The Perfect Soldier: Special Operations, Commandos, and the Future of Us Warfare by James F. Dunnigan
by James Dunnigan
April 8, 2002
The hundreds of al Qaeda prisoners held by the United States are likely to be an intelligence bonanza. But it may take a while before the results are in. The most promising suspects are being held at the U.S. naval base in Cuba. This is to avoid possible legal complications in the United States.
Keep in mind that this is a unique situation. We know that most of the al Qaeda terrorists we have dealt with over the last ten years have gone through the al Qaeda training camps in Afghanistan, and that many (if not all) of the al Qaeda we captured in Afghanistan have also gone through those camps. But for many of these guys, that's as far as it goes. They haven't actually done anything yet.
But we know, from past experience, that most al Qaeda members would really like to kill Americans if they got the chance. The American legal system is not equipped to deal with this, and if the al Qaeda prisoners were brought to the United States, there's a chance that civil liberty, or pro-al Qaeda lawyers could find a judge to set some of these prisoners free. That's what happens when the legal system has not caught up with a new reality.
How will we get information out of these suicidal terrorists? We'll talk to them, a lot. Forget everything you may have seen on TV about interrogating the usual suspects. There are major differences between military and criminal interrogation. Military interrogation is more like putting a jigsaw puzzle together, to get a better picture of what the enemy is up to, while a criminal interrogation is just a maze, and all you want to do is get to a confession.
While some of the prisoners are smart and know how to keep their mouths shut, most do not. How do we know this? Simple, the American military has lots of experience in this department. During World War II, we learned to deal with fanatical Japanese and Nazi German POWs. The basic trick is to pick up as many bits of information as you can and play big-time mind games on the hard cases. The important thing is we want to get the professional interrogators to work on them.
A first-rate interrogator is generally strictly hands off. He knows how to get the information using words, gestures and some pretty effective psychological techniques. Not using physical violence is a matter of professional pride. It's also another of the tricks. Most of the al Qaeda prisoners come from cultures where the cops and secret police usually go straight for the torture angle.
Yes, torture can work, but it often kills your subjects and often scares them into giving false information. Face it, if the guy you're working over really doesn't have anything to tell you, he'll tell you anything to stop the pain. And that will leave you with another false lead, one that you will not easily discard because you tortured it out of someone. The only time torture is really useful is when you suspect that time is critical, as when other evidence indicates a terrorist operation is about to happen and the guy you have may well know some important details.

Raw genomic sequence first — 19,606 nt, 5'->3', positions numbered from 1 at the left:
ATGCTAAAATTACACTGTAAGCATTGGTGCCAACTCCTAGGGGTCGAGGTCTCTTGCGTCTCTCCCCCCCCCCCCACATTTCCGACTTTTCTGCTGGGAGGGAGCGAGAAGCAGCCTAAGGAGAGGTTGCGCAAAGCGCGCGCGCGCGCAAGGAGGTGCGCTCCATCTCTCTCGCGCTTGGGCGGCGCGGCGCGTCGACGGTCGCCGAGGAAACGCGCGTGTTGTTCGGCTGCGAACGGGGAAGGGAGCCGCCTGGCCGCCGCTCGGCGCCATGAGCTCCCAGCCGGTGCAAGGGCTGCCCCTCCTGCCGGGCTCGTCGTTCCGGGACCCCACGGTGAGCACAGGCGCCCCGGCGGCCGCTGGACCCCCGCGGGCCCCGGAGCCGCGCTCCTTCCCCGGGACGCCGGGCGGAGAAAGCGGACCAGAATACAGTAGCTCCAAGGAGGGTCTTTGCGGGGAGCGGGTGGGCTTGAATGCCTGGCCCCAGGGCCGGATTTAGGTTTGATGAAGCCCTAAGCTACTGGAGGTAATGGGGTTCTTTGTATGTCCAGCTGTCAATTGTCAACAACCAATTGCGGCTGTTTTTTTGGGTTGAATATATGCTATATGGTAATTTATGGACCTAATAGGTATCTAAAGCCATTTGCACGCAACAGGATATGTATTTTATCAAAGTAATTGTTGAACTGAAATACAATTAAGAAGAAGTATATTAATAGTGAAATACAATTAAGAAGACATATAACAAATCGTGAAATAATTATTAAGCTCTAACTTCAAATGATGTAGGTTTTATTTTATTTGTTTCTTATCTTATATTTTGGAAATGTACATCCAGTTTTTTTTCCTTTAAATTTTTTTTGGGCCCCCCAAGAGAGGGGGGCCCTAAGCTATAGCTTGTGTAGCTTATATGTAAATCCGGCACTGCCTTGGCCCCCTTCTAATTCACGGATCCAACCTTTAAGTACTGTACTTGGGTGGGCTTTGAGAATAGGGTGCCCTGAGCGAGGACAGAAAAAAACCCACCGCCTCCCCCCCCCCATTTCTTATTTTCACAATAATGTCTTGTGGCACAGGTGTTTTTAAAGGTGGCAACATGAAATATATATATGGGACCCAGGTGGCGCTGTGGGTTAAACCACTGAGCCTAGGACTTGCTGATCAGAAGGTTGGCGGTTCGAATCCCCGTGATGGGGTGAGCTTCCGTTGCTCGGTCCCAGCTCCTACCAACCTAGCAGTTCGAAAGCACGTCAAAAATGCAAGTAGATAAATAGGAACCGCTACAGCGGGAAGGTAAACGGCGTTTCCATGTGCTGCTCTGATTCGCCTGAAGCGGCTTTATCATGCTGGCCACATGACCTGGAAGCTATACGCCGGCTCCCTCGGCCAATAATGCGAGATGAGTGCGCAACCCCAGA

What are these mind games? They are similar (but not identical) to the techniques used by a trial lawyer when cross-examining a witness. Keep in mind that not all witnesses are going to tell the truth, and others don't really know what they know. So if you've seen a really good trial lawyer rip into a witness, you have an idea of what a good interrogator can do. In addition to that, the people interrogating al Qaeda prisoners have other advantages. As information is collected on the prisoners (from the prisoners themselves, or from other sources) the interrogators can use a form of plea-bargaining to get more information. The interrogators can get in touch with the prisoner's family and discuss the situation with them. Maybe an anguished telephone call or cassette tape from mom will help loosen tongues.
And when you are dealing with a lot of prisoners from the same organization, you can cross check data to see who's telling the truth, and who isn't. The crosschecking can also clear up fuzzy memories. As you collect more information, and get inside more of the prisoners, it becomes possible to turn some of the al Qaeda men and get them to work for you, or to insert one of your own agents into the camp to elicit more information through casual conversation. With some prisoners, you can also bargain. There are privileges that can be traded for information. Want to get in touch with the folks back home? Make it worth our while to allow that. Want to get out of here? What have you got to make that possible?
Over weeks, and months, a lot can be gotten out of the prisoners about what al Qaeda is up to and how it operates. It just takes patience, and a lot of talking.
Meanwhile, you have to be careful. Most of these men would like nothing better than to kill Americans. Mamdouh Mahmud Salim, captured in 1998, tried to kill a Federal prison guard in 2000, and managed to blind the guard in one eye and cause brain damage with a sharpened toothbrush. Think of any prison movie you've ever seen, and jack up the viciousness, desperation and violence several notches.
The al Qaeda prisoners are very dangerous. We can only hope the feds have brought some of their professional incarceration experts down to Cuba, because your average MP trained for prison duty is not prepared for the really hard core. These prisoners are the guys who have been recruited for suicide missions. Some of them are just the "lost boys" of the Islamic world looking for a cause. Others are well trained and smart, the classic ringleaders for some nasty prison situations.
Remember, your average prison is not full of suicidal fanatics. The camp
in Cuba is. Keep them secure, keep them alive and keep them talking and
we will get a lot out of them.
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